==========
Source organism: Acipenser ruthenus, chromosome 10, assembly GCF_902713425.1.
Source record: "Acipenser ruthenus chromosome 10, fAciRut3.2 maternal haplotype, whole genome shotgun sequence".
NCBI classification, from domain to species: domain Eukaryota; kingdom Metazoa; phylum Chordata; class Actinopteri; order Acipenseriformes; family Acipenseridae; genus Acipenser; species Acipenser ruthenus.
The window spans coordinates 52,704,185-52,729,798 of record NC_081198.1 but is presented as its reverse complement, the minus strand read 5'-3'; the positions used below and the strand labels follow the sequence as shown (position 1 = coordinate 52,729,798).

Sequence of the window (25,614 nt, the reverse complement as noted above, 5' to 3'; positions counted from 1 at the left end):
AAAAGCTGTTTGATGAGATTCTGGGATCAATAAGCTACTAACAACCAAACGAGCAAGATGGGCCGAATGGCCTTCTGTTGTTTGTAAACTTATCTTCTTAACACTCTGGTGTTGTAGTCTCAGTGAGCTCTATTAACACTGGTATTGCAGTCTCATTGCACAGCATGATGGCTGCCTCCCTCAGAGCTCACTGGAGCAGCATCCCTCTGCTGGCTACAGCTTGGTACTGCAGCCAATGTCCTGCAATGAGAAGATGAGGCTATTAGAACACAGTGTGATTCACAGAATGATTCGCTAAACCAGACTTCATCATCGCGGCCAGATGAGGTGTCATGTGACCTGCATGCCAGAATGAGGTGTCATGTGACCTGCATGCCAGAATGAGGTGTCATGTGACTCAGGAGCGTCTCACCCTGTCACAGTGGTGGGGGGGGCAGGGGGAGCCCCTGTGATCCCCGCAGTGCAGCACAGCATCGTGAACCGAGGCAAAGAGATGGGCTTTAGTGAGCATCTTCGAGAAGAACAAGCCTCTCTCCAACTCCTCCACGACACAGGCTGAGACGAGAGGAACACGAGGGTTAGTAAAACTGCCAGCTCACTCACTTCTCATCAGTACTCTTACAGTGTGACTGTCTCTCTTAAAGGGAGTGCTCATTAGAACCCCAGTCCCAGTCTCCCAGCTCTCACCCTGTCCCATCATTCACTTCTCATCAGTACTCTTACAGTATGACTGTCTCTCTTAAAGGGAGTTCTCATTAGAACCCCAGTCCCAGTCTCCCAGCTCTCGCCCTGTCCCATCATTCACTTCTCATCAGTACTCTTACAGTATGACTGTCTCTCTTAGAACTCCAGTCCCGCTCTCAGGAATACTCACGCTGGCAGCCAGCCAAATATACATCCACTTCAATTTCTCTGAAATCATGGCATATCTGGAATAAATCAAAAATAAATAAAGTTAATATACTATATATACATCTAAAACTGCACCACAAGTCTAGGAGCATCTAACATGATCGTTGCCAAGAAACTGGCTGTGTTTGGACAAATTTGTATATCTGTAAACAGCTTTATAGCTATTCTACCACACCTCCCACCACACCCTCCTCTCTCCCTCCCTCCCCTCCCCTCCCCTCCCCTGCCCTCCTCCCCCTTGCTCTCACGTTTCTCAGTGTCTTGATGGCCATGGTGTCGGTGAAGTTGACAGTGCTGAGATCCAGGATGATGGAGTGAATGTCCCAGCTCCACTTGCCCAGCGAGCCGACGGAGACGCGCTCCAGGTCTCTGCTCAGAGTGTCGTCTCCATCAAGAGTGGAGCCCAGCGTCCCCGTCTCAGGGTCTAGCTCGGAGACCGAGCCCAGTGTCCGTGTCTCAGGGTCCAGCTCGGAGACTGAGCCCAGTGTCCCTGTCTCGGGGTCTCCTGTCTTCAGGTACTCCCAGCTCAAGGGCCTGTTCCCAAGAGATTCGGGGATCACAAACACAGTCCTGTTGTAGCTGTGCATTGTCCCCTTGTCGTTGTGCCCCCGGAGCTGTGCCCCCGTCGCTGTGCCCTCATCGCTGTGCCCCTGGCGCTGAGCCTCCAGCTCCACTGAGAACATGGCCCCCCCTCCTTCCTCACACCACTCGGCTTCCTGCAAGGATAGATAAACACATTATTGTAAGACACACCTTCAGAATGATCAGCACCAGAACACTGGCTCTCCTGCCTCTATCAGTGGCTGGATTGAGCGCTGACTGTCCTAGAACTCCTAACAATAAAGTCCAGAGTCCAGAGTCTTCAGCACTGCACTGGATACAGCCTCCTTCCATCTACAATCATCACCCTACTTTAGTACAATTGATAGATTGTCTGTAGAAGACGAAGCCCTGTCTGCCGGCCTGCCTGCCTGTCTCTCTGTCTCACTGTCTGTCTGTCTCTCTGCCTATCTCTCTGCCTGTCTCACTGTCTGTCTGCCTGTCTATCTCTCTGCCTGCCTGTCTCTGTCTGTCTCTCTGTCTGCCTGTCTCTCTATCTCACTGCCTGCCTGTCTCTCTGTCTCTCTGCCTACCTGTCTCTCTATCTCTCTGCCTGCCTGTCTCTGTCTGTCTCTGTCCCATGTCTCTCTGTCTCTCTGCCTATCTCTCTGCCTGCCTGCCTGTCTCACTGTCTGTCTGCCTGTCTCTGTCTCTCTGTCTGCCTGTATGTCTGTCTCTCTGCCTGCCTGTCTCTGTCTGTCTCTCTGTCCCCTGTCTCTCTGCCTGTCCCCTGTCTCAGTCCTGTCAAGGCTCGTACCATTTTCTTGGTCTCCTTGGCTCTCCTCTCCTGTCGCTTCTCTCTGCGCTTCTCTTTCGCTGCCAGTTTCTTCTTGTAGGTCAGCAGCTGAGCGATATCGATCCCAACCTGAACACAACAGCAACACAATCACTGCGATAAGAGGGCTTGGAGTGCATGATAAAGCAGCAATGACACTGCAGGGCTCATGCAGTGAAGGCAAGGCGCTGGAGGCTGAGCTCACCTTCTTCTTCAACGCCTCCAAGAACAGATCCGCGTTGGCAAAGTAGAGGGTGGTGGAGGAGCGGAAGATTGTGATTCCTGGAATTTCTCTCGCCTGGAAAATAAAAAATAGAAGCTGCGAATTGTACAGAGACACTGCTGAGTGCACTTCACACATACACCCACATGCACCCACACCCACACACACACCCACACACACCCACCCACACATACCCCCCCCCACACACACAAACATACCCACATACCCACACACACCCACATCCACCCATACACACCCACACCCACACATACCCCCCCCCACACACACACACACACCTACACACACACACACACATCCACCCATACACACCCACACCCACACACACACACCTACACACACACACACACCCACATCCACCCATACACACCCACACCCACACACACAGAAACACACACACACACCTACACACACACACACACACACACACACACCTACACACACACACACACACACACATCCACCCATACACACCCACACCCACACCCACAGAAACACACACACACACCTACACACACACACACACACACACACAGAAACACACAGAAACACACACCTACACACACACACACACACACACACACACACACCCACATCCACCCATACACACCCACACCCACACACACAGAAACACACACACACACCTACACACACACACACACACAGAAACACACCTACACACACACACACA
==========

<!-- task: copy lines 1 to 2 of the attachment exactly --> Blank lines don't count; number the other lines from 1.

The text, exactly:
Source organism: Acipenser ruthenus, chromosome 10, assembly GCF_902713425.1.
Source record: "Acipenser ruthenus chromosome 10, fAciRut3.2 maternal haplotype, whole genome shotgun sequence".